Correcting Copyright Registration Mistakes
Congratulations are in order if you already have registered your photos. But what happens if you later realize that you made a mistake on the registration? Is the registration valid? It depends.
In general, a copyright maybe registered only once. When your register your copyright, bits of information are collected about the work. The principal uses of that information are to establish and maintain a public record and to determine whether the registration complies with copyright law. Other uses include public inspection and copying and preparation of public indexes and catalogs.
If you later discover that the registration for a work is incorrect or incomplete, you may file a supplementary registration, also known as Form CA, to correct the error or to augment the previous information. The photographer, another person owning the copyright, or an agent for either of those persons may file the supplemental registration.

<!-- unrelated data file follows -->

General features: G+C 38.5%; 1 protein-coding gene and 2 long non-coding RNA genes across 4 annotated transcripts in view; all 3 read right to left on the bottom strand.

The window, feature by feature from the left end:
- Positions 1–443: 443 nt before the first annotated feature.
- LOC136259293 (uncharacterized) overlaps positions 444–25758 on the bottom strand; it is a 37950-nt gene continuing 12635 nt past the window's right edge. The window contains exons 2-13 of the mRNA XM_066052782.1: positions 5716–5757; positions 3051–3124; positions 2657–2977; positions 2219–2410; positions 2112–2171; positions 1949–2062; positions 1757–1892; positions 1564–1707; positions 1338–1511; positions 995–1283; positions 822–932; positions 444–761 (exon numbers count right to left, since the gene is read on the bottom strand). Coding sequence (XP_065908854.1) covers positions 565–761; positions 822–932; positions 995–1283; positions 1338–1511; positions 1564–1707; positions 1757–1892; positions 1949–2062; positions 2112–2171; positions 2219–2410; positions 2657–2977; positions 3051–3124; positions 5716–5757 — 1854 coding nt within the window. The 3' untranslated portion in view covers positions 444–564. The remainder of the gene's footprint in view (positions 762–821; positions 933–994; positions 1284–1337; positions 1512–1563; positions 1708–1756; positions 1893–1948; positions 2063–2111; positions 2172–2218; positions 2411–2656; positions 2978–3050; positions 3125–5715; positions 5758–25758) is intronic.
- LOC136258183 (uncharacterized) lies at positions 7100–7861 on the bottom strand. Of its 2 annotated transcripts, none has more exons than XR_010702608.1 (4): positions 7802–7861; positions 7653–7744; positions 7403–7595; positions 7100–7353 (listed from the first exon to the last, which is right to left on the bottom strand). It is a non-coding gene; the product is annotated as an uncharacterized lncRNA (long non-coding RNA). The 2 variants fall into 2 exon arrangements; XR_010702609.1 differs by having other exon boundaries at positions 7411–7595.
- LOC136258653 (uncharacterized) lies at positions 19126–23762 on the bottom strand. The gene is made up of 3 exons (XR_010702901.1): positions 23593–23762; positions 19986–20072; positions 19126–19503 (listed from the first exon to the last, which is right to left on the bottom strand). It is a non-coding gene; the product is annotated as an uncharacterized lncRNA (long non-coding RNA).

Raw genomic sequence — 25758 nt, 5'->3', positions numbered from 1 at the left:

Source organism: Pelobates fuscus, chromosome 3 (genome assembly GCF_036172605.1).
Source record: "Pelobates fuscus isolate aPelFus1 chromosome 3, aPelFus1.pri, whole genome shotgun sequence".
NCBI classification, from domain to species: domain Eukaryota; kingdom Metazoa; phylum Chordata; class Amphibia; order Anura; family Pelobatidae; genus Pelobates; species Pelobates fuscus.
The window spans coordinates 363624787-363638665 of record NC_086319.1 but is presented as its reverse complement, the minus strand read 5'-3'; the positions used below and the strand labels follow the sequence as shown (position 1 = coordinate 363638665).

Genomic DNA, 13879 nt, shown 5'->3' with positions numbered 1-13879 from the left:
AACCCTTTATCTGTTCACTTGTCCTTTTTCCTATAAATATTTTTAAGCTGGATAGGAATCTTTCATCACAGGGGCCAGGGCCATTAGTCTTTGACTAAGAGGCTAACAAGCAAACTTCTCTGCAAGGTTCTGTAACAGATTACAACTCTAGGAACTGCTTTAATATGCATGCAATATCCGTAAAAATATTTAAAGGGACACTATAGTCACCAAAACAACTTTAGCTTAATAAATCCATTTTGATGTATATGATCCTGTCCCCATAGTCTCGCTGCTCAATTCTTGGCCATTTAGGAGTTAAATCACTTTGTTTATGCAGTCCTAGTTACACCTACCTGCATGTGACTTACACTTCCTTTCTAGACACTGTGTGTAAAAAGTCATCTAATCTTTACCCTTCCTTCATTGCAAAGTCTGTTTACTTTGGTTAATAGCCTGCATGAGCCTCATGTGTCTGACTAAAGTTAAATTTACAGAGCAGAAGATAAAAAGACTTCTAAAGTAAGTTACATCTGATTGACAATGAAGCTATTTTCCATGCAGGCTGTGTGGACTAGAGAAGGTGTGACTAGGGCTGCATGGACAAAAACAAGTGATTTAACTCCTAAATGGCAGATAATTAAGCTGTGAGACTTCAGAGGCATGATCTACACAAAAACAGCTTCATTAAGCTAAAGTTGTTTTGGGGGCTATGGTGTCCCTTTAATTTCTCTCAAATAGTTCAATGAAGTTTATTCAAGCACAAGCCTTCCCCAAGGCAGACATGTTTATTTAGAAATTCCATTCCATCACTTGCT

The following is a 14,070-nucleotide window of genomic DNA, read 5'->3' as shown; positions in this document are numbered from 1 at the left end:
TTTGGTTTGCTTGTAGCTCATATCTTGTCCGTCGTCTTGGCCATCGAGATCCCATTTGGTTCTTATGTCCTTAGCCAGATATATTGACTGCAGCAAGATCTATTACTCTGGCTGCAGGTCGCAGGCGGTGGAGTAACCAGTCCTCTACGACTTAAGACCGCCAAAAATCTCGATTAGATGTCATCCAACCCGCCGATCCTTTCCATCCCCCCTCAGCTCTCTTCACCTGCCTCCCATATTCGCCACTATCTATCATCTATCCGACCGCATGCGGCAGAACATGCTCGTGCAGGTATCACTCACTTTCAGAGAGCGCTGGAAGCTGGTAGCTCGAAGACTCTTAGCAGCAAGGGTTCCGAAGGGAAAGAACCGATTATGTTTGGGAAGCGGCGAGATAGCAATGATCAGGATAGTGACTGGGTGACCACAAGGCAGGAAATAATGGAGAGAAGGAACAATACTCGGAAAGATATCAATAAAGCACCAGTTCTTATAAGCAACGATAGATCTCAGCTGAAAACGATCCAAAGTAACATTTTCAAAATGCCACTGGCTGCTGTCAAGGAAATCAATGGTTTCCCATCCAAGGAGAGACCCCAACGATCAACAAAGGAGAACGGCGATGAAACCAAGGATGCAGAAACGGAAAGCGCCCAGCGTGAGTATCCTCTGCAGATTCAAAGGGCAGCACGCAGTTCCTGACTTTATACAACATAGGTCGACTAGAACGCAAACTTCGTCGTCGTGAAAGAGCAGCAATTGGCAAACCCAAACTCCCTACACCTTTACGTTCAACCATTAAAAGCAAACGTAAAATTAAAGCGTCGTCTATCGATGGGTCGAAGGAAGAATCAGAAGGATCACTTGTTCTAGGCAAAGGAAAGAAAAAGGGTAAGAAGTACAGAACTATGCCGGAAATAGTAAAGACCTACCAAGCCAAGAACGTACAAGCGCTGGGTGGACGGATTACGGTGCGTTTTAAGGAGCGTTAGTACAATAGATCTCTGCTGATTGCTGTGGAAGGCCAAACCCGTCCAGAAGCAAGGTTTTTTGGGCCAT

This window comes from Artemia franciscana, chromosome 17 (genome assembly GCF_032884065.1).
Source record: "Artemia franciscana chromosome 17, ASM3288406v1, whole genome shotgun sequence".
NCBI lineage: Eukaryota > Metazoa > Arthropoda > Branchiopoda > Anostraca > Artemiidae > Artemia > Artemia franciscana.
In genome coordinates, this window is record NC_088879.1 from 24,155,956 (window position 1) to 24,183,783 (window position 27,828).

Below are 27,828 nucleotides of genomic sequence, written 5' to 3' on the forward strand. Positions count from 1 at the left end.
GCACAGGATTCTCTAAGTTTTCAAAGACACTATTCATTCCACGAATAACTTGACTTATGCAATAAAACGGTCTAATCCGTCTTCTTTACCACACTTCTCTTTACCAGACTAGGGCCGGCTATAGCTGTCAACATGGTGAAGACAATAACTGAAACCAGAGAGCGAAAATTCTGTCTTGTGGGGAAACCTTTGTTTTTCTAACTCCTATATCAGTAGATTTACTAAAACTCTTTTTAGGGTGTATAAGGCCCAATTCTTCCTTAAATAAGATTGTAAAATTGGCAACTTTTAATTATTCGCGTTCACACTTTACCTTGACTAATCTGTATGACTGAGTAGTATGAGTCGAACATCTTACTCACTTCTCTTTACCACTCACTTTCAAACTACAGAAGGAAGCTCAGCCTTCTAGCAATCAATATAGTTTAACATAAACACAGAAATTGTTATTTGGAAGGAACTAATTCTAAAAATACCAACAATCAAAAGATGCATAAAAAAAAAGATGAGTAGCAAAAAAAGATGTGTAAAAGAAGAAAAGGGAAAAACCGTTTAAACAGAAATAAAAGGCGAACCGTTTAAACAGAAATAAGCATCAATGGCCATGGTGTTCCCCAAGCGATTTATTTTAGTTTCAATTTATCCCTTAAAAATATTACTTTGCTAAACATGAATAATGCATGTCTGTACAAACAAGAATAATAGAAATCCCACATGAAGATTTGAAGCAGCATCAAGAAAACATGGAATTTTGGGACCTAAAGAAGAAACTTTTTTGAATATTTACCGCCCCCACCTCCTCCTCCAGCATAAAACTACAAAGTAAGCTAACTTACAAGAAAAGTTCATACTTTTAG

Form CA should be used only for errors or omissions on the initial registration - not for other changes to the original registration. For example, do not file a supplemental registration to document a change in the work. Significant modifications become derivative works entitled to their separate registrations. (See my previous blog on derivative works). Do not use Form CA when a work that you previously registered as unpublished is later published or when you transfer the copyright.
When you file a supplemental registration, the work is assigned a new number and may affect your rights. So the best thing to do is to accurately file the initial registration.
Take my advice; get professional help.